72 fifth-, eighth-, and eleventh-grade boys and girls were interviewed to investigate developmental changes in perceptions of peer groups and group influence. Results indicated that preadolescents defined groups on the basis of common activities and social behavior and considered group influence to be greatest in these domains. Older adolescents were more likely to describe peer-group influence as global and far reaching, affecting one's appearance, illicit acts, attitudes, and values. Corresponding to increases in peer-group conceptions emphasizing group attitudes/norms and global influence were increases in the extent to which subjects felt that peer-group acceptance or rejection influenced self-evaluation. Developmental changes in the apparent reference-group functions of peer groups for adolescent identity formation are discussed.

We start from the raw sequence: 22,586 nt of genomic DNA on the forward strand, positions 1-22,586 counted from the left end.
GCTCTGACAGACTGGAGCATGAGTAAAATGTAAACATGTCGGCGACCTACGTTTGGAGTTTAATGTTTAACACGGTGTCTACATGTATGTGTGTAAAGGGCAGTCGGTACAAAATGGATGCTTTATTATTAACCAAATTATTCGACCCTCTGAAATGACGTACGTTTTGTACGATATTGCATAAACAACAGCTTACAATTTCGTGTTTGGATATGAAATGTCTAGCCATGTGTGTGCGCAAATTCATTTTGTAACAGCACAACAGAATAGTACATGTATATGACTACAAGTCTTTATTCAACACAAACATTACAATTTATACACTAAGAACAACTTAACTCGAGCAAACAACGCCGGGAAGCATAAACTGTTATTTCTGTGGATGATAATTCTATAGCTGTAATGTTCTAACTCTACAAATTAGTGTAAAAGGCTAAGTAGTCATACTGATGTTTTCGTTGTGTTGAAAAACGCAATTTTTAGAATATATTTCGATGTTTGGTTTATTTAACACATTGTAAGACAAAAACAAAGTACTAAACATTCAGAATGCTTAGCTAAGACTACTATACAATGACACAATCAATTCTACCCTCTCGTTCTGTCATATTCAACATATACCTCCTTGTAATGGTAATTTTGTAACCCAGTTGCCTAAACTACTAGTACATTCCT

|Original language||English (US)|
|Number of pages||6|
|State||Published - Oct 1988|
All Science Journal Classification (ASJC) codes
- Pediatrics, Perinatology, and Child Health
- Developmental and Educational Psychology